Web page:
To get out of this bind, long before TOEs, the philosopher once appealed to fourfold causality. He argued that to fully know, we must explain the material, formal, efficient, and final reasons for things. Only with this complex approach could greater answers be reached. But even that falls short. Holistic gives a different view than reductionistic, but it’s no more ultimate.

A great arrogance of the Christian is the claim to know ultimate Truth. This arrogance is the temptation of the modernist, the desire to master ultimate knowledge. But in reality, we can’t get outside ourselves to gain an objective view. There is no neutral ground and no ultimate knowledge we can discover. We always remain partial, incomplete, and dependent in our knowing. Dependent on our senses. Dependent on our thoughts. Dependent on one another. As far as our wisdom extends, there is nothing final about it.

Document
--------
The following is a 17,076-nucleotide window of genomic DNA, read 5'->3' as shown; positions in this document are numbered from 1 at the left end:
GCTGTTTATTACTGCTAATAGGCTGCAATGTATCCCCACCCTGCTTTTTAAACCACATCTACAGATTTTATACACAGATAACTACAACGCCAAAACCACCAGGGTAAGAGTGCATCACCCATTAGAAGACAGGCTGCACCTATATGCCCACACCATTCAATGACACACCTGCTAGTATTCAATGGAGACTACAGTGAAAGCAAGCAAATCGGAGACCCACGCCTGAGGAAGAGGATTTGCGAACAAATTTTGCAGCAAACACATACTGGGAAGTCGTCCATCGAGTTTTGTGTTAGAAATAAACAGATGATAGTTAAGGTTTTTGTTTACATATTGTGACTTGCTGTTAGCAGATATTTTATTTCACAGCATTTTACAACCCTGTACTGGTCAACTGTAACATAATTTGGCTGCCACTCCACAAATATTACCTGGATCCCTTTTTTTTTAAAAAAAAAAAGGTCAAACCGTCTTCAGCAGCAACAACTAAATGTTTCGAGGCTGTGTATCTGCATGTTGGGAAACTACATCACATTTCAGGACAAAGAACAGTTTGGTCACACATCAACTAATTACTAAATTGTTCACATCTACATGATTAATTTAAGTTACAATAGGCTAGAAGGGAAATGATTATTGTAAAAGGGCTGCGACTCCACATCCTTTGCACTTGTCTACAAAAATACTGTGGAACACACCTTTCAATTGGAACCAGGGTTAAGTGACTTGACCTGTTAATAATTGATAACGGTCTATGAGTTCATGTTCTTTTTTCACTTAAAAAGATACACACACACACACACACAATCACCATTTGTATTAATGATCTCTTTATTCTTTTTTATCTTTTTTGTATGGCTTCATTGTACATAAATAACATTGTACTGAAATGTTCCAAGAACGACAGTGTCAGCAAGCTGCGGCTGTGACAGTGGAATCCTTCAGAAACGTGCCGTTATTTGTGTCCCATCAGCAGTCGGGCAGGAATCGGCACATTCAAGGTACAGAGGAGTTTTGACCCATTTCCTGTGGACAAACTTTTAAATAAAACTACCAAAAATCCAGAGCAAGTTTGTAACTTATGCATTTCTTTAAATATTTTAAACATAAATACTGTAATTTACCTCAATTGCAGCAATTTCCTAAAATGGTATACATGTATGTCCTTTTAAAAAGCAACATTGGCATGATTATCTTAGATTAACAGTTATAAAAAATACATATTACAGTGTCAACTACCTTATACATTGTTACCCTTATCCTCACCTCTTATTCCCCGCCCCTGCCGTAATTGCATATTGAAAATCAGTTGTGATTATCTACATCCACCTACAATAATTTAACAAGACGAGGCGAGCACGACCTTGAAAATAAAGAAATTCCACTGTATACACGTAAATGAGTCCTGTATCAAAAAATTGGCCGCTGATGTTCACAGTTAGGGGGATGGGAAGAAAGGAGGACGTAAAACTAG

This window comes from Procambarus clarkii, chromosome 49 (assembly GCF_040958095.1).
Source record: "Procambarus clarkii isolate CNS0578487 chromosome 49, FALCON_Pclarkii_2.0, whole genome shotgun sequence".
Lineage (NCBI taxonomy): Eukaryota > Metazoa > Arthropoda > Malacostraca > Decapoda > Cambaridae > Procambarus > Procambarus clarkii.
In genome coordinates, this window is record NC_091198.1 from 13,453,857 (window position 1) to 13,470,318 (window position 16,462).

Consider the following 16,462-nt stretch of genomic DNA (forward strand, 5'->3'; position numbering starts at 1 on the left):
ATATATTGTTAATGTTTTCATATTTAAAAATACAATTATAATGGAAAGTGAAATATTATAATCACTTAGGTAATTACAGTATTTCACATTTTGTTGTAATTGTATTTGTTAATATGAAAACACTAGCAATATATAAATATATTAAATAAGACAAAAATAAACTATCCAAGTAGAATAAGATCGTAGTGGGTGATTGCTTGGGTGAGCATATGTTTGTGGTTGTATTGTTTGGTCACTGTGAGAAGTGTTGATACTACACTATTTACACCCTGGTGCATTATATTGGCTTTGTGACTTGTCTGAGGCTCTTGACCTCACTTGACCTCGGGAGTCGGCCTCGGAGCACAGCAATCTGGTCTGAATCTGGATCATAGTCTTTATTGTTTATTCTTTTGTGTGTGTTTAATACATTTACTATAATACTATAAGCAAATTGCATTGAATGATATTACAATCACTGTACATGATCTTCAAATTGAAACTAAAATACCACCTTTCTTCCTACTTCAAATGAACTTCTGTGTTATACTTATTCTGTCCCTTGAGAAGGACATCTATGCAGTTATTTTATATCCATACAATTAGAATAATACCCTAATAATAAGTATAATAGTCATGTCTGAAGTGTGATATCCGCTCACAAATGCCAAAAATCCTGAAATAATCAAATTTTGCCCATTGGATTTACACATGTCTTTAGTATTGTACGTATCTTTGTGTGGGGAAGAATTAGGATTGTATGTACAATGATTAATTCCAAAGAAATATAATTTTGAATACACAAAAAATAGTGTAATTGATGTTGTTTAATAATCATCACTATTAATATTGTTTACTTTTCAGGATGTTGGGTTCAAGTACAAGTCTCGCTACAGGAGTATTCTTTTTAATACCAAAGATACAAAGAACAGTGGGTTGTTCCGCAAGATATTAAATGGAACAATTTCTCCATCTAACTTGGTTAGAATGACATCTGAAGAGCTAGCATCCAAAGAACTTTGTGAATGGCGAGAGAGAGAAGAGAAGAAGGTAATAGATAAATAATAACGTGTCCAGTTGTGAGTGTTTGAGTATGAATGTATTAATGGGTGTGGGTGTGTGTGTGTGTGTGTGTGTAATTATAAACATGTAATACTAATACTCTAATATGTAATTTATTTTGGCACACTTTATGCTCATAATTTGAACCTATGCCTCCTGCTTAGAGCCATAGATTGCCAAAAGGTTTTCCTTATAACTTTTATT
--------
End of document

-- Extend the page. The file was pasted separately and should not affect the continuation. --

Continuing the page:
And even when I know I know something, I get things wrong. All my knowledge is partial, dependent, and flawed.

The truth is, we can’t figure it all out. And in turn, the good news is not that you can work out the truth. It’s not that you can grasp it all and get it right. It’s not that if I lay all the evidence out, then you will logically and necessarily be convinced. We can’t argue anyone into the kingdom.

Knowing truly is something we are given and not something we achieve. Knowing truly depends on the one God, Father, Son, and Spirit, giving himself—not on our working him out. Our tendency to get Jesus wrong only changes when he corrects us himself.